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New Fishes from New South Wales.

(No. 1.)

By DAVID G. STEAD,

Naturalist to the Board of Fisheries for New South Wales.

[5 Plates.]

Under the above title I propose to describe from time to time, as far as opportunity offers, any hitherto undescribed species of New South Wales fishes which may come into my hands for treatment.

In the following paper, three species are described as new; these being, (i) the Barred Long-Tom, Tylosurus cceruleo-fasciatus Stead, (2) the Stout Whiting, Sillago robusta Stead, and (3) the Marbled Flathead, Platycephalus marmoratus Stead. It may be added that these are all edible fishes.

Family SCOMBRESOCIDjE (Garfishes and Long-Toms).

Tylosurus cseruleofasciatus Stead.—Barred Long-Tom. (New

Species.)

Plate I.

In the month of April, 1904, four specimens of a remarkable Long-Tom, of a species hitherto unknown, were received (through the observation of Dr. James C. Cox,M.D., F.R.C.S.E., Commissioner of Fisheries) from Mr. J. E. Chinnery, fishmonger of this city. From the latter gentleman's evidence, as well as from that of one of the Department's Inspectors, it transpired that they had been captured in the one haul with Garfish (H emir ham phus) at Port Stephens.

As I found upon examination that the four examples agreed very closely with one another in all the principal characteristics, and three of them had both jaws broken at the tips. I have drawn up the following description and measurements from the most perfect specimen; the particulars given in regard to the number of fin-rays, however, are taken from the whole four.

I might here add that, judging by published descriptions— particularly that of Jordan and Starks1—this species will be

found to be most nearly allied to the somewhat tropical Tylosurus schismatorhynchus (Bleeker).

D. 23-24; A. 26-27; V. 6; P. 14; C. 15.

\

Length of head 3.40, greatest height of body 16.70, length of caudal fin 12.05 in the total length (without caudal). Eye situated near the top of the head, about seven-eighths of its diameter from the lower edge of the cheek; its vertical diameter 1.35 in the width of the interorbital space, 2.65 in the length of the postorbital portion, and 14.20 in the length of the head. Interorbital space almost flat, striated on each side, with a shallow groove extending a short distance onto the snout. Nostril, a deep, somewhat triangular fossa, with its apex pointing downwards, containing a simple undivided papilla. Jaws very long and attenuated; the lower a little longer than the upper; when they are closed, a small arched opening is seen above the tongue. Upper jaw, from the anterior margin of the eye, a little more than two-and-a-half times longer than the rest of the head. Premaxillary toward base constricted slightly and strengthened above by a mass of bone along the posterior two-ninths of its length, this mass tapering to a point as viewed from above. Maxilla slightly expanded behind, ending in a point; its hinder portion completely concealed by the preorbital when the jaws are closed, and reaching to beneath the anterior edge of the eye. Upper surface of head from above centre of eyes to occiput, smooth, with a translucent cartilage-like tissue. Postorbital portion equal to 2.65 the vertical diameter of the eye.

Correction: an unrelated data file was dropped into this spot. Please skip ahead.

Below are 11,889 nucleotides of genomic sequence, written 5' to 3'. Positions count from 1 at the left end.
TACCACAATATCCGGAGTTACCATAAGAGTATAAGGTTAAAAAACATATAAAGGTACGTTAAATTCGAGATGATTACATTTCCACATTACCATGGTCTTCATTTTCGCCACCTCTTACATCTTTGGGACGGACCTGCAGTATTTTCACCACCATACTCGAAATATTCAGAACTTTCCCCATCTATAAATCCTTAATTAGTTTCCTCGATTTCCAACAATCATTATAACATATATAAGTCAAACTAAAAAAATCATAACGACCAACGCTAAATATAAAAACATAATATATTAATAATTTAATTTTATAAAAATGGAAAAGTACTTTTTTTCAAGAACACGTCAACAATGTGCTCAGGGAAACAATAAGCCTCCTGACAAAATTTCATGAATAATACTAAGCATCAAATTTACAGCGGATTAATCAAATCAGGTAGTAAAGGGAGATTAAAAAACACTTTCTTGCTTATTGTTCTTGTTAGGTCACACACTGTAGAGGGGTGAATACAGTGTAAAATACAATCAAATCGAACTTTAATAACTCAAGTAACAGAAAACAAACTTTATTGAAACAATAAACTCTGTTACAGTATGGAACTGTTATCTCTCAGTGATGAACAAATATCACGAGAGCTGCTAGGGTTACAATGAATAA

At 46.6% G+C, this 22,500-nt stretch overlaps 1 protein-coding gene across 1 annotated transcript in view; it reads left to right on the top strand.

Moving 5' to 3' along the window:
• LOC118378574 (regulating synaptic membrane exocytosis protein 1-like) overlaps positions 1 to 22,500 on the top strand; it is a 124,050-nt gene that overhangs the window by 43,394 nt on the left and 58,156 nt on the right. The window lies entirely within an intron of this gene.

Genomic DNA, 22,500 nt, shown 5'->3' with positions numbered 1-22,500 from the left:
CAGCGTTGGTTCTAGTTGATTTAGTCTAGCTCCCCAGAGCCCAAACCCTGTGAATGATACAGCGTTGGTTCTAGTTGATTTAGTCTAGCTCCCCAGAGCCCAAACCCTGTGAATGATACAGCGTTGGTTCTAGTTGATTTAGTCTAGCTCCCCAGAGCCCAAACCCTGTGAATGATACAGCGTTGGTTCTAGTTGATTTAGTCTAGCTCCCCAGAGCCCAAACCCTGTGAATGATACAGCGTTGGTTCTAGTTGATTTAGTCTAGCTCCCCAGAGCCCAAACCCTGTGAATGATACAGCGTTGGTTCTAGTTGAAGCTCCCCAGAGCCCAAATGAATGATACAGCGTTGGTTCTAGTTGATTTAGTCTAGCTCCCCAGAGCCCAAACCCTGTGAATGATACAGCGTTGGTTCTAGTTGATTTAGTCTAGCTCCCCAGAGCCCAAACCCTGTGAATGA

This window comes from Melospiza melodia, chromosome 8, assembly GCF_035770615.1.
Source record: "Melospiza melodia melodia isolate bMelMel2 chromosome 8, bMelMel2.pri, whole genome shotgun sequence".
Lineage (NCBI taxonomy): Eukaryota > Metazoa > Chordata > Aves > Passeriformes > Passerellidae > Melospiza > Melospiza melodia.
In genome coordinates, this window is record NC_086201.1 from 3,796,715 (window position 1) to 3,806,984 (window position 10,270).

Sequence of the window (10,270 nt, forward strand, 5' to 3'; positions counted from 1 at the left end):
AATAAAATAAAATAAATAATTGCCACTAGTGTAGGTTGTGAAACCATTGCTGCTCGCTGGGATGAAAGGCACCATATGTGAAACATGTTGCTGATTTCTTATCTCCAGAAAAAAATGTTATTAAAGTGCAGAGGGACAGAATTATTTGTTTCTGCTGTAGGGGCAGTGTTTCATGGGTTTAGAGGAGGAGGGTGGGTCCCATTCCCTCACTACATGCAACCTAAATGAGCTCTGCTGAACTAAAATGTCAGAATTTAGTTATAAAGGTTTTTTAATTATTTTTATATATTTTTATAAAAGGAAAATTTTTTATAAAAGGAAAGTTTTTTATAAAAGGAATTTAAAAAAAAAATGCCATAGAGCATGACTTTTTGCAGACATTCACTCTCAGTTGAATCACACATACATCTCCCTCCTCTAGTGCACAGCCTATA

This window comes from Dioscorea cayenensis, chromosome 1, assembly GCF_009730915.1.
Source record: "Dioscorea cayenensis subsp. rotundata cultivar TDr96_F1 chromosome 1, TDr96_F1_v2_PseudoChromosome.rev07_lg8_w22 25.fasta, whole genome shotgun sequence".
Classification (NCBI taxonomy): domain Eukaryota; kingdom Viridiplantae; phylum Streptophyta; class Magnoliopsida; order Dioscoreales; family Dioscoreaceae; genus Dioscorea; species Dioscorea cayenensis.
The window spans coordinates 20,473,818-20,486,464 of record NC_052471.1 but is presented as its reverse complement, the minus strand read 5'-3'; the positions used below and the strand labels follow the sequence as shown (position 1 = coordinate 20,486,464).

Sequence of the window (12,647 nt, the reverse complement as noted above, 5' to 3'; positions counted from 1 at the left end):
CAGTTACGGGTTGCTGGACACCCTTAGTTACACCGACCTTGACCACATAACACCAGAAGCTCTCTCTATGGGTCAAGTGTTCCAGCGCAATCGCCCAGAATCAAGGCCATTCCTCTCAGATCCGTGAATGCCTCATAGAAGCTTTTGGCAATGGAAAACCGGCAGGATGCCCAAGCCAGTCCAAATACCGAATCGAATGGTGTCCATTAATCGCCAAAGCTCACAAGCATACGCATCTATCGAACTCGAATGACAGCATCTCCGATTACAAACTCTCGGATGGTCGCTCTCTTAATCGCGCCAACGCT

Body elongate and strongly compressed; its greatest thickness 1.75 in the height. Dorsal and ventral outlines very nearly parallel from occiput to dorsal fin, being slightly deeper at and near the base of the ventral fins. Upper parts of sides nearly vertical and parallel, back evenly convex; lower parts sloping inwards to form a rounded keel.

Teeth fine, acute, and gradually diminishing in size as they approach the point of the jaw, where they become mere asperities,